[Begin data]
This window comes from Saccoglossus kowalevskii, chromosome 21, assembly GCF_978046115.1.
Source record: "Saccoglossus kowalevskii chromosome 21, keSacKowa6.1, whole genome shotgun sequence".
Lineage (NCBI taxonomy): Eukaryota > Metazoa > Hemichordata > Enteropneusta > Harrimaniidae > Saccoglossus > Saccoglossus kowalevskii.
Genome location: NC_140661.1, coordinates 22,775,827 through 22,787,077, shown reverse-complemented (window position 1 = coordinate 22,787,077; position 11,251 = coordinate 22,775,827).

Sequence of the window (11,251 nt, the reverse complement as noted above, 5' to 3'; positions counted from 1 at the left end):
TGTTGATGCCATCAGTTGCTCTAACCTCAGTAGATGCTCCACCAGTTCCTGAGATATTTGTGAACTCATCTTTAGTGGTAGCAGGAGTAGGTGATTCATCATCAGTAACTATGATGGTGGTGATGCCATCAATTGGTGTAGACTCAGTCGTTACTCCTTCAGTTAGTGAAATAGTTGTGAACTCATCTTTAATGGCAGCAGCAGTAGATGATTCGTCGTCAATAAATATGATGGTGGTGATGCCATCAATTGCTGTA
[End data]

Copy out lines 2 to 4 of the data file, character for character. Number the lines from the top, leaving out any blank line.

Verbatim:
Source record: "Saccoglossus kowalevskii chromosome 21, keSacKowa6.1, whole genome shotgun sequence".
Lineage (NCBI taxonomy): Eukaryota > Metazoa > Hemichordata > Enteropneusta > Harrimaniidae > Saccoglossus > Saccoglossus kowalevskii.
Genome location: NC_140661.1, coordinates 22,775,827 through 22,787,077, shown reverse-complemented (window position 1 = coordinate 22,787,077; position 11,251 = coordinate 22,775,827).